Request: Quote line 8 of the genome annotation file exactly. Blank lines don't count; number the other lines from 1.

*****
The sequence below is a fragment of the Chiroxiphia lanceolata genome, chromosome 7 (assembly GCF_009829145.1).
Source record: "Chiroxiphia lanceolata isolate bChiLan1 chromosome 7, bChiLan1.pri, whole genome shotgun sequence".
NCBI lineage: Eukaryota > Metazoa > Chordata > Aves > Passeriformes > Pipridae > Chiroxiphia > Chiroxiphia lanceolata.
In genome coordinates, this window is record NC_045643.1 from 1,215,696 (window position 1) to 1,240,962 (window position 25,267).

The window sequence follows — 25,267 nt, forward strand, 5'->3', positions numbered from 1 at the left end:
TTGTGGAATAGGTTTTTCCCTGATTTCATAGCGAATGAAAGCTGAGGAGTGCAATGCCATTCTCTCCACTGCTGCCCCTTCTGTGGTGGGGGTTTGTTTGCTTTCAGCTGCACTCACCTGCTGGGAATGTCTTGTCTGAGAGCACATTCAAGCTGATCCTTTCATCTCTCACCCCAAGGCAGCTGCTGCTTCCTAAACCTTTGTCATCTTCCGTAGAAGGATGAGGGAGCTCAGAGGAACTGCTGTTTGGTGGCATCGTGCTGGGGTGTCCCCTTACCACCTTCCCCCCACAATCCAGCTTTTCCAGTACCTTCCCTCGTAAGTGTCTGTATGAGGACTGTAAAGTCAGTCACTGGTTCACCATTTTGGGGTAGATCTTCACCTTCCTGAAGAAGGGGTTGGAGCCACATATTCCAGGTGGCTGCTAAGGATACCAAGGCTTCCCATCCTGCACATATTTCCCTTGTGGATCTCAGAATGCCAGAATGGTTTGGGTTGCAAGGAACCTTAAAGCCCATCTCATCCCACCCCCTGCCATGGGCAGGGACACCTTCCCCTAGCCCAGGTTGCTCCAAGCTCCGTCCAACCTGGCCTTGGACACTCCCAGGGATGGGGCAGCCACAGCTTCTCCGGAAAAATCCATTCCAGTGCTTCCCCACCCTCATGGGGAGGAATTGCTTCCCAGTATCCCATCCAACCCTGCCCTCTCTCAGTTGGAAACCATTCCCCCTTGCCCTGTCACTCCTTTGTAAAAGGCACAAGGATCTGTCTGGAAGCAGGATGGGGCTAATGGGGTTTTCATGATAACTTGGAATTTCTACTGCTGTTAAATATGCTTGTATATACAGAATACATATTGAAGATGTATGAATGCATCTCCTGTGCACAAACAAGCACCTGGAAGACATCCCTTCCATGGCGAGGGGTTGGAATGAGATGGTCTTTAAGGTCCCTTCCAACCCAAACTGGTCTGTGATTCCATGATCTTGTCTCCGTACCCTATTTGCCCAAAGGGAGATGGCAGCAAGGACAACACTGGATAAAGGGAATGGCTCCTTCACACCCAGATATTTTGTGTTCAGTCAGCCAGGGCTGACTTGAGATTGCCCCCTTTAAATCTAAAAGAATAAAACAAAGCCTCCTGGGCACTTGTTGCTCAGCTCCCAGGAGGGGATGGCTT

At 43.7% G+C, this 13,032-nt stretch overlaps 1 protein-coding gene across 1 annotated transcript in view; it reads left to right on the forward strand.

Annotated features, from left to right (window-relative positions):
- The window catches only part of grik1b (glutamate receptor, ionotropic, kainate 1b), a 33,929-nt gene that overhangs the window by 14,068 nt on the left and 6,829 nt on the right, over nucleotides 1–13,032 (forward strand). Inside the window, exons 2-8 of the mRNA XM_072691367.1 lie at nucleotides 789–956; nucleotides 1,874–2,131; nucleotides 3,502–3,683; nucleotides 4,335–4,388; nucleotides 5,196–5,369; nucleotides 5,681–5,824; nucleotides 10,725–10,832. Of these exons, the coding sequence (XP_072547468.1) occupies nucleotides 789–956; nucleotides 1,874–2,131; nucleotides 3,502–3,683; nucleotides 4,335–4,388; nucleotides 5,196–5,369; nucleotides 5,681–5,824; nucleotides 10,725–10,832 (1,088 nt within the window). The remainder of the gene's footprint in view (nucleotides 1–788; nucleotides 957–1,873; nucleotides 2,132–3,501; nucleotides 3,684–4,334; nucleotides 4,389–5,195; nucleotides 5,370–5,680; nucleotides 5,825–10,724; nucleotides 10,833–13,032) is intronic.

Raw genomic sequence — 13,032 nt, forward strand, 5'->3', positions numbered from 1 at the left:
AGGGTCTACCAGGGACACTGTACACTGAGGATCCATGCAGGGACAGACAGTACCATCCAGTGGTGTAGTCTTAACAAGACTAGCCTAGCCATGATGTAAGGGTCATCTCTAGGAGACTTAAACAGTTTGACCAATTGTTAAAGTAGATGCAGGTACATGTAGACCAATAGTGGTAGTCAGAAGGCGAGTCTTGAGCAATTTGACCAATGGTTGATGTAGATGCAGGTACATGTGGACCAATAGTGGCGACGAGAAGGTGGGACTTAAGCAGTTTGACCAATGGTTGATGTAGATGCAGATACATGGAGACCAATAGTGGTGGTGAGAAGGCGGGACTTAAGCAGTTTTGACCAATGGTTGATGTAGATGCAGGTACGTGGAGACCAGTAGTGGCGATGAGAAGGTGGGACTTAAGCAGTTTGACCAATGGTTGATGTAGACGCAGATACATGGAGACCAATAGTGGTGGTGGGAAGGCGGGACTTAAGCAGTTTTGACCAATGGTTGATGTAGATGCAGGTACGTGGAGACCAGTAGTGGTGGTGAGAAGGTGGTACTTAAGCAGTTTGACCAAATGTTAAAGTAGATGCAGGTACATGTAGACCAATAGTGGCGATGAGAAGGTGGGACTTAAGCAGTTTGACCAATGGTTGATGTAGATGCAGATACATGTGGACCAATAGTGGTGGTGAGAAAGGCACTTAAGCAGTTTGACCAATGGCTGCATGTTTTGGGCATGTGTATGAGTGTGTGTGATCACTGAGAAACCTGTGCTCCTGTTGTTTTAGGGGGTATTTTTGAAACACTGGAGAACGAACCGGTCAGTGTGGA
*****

Annotated features, from left to right (window-relative positions):